The material is applied to the geometry, which has to be streamlined, too. It must have efficient spread of polygons, taking care not to waste geometry. There’s a real art to making a convincing model using the least amount of polygons, knowing just the right amount of polys to define a curve while optimizing a different section with less polys. Knowing how the texture will cover up this or that, knowing what the camera will see, etc.  If the texture mapped pixel to screen pixel ratio is off or uneven, one part of the model will be sharp, but the polygon next to it will have a stretched or distorted appearance. 

The game gets painted a pixel at a time, each pixel has what’s called an “instruction count.” Meaning, for every pixel on screen, the CPU or GPU has to run through anywhere from 20 to 100 mathematical instructions inside the material applied to that model.  While it’s cooking those instructions, it’s calling textures from disk, multiplying, adding, linear interpolating, scaling, shifting coordinates, panning and animating textures, reading input, passing information back out.  Basically a churning morass of information all to get the effect we’re looking for, dynamically in real time, at speeds that will suffice.

  All this to say that you can’t just push a button and make it happen.  One thing constantly builds on another, effects another, and impacts things we usually don’t even think about until our once smoothly running game grinds to a halt. We have to temper our creativity with efficiency and the knowledge of what we do and how it impacts other aspects of the game.  I mean, we only have so many milliseconds to spare per frame.  I can’t go gobbling them all up just because I want my Browning Hi Power pistol model to have so much detail that it could be a portfolio piece by itself.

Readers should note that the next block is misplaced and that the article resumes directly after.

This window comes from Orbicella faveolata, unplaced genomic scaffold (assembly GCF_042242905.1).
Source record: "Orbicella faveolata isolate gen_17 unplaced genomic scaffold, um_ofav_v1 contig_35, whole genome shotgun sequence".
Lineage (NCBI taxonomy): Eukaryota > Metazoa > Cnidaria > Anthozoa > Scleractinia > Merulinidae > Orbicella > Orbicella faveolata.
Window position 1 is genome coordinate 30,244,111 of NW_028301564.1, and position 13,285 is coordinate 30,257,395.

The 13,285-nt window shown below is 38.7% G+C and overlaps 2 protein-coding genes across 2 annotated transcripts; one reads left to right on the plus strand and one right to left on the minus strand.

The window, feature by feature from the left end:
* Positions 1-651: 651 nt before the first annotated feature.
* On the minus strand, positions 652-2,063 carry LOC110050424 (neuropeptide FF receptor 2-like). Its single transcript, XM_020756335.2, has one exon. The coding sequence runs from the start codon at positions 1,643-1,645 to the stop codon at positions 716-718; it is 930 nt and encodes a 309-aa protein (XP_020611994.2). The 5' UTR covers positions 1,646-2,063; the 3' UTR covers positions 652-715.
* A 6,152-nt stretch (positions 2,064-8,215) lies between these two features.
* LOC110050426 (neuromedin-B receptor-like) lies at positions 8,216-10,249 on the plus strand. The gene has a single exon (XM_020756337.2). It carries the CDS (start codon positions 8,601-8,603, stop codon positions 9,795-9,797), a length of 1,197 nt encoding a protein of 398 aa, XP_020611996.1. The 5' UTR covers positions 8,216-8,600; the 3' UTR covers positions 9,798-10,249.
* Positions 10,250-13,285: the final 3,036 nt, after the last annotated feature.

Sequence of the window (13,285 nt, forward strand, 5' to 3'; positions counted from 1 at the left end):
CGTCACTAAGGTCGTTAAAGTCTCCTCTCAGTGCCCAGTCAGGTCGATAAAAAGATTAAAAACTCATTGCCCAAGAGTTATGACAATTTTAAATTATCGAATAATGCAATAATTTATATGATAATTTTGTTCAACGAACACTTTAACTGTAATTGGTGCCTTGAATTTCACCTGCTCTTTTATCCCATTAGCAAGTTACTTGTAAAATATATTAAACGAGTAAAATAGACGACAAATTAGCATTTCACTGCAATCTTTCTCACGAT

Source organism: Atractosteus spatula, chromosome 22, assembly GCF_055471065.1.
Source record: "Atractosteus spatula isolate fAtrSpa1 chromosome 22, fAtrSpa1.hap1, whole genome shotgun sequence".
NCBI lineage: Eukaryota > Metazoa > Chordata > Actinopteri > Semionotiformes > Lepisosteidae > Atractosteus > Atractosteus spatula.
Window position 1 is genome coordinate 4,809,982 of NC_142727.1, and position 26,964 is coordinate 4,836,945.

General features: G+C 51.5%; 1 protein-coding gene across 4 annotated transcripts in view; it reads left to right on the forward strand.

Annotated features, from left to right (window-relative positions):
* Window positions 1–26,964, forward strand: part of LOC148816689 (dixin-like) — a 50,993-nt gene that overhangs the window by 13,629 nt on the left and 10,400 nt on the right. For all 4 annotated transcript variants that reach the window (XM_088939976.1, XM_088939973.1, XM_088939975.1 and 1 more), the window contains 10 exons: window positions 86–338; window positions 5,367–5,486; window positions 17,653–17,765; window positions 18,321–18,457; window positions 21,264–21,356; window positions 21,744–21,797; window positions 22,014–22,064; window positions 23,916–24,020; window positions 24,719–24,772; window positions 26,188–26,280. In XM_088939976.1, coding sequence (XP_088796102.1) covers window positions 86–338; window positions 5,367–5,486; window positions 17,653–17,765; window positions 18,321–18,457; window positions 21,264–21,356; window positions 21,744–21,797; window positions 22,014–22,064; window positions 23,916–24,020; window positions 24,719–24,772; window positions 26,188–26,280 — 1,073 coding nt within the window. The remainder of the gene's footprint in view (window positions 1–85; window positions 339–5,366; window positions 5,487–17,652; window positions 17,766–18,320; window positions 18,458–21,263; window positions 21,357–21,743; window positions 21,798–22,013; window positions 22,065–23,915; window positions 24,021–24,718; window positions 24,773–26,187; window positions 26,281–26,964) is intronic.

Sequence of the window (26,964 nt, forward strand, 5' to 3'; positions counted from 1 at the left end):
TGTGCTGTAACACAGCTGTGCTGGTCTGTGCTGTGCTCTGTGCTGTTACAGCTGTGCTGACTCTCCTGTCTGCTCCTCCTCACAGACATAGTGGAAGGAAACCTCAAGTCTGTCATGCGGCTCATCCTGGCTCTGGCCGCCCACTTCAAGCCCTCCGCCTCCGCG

It really comes down to the tricks you can use to deliver the content at speed.  Half of the folks working in the game industry are crackpot inventors of some type, full of problem solving skills they use to shoehorn the vastly growing content through a narrow bottleneck of hardware that hasn’t caught up with what the software can do.  It takes creative problem solving and, dare I say, “out of the box” thinking to get competitive content running at speed.

And that’s what’s really important here; innovation.  If you can “MacGyver” your way through the pitfalls of this digital jungle, you can pretty much be tossed into any situation and figure your way out.  Employers dig that.  I can’t tell you how many people I see fail because they only know how to do one thing, only one way. I force myself to be knowledgeable in as many facets of game development I can, so that I know where one aspect will impact another completely different wing of development. Sometimes I might not know what I am doing, but I have found that so often the key to success is just the determination and unwavering will to figure out how to succeed.

I wish I could have told myself all this back when I was 8 years old, taking apart the Commodore 64 looking for the “art” in it, much to my mother’s surprise. It’s a good thing I had it back together and cooking up a bunch of space invaders to shoot at by the time my dad got home.  Little did I know that while I had avoided a good spanking, I had also set myself off on this digital journey. And that today, I’d be looking back on those early days of tinkering inside the guts of gaming and wondering how it’s gone by so fast.  I might also tell myself then, and now, not to let the fact that people might not understand your job keep you from enjoying the act of telling people about it.

So if you run into someone and they say they’re a game artist with a hint of hesitation in their voice, realize why.  Dig a little into that shell, though.  If you can convince them to slow the gears down a little, and stop cracking some problem in their heads, you might just be rewarded with some interesting conversation.  They’ll appreciate the effort.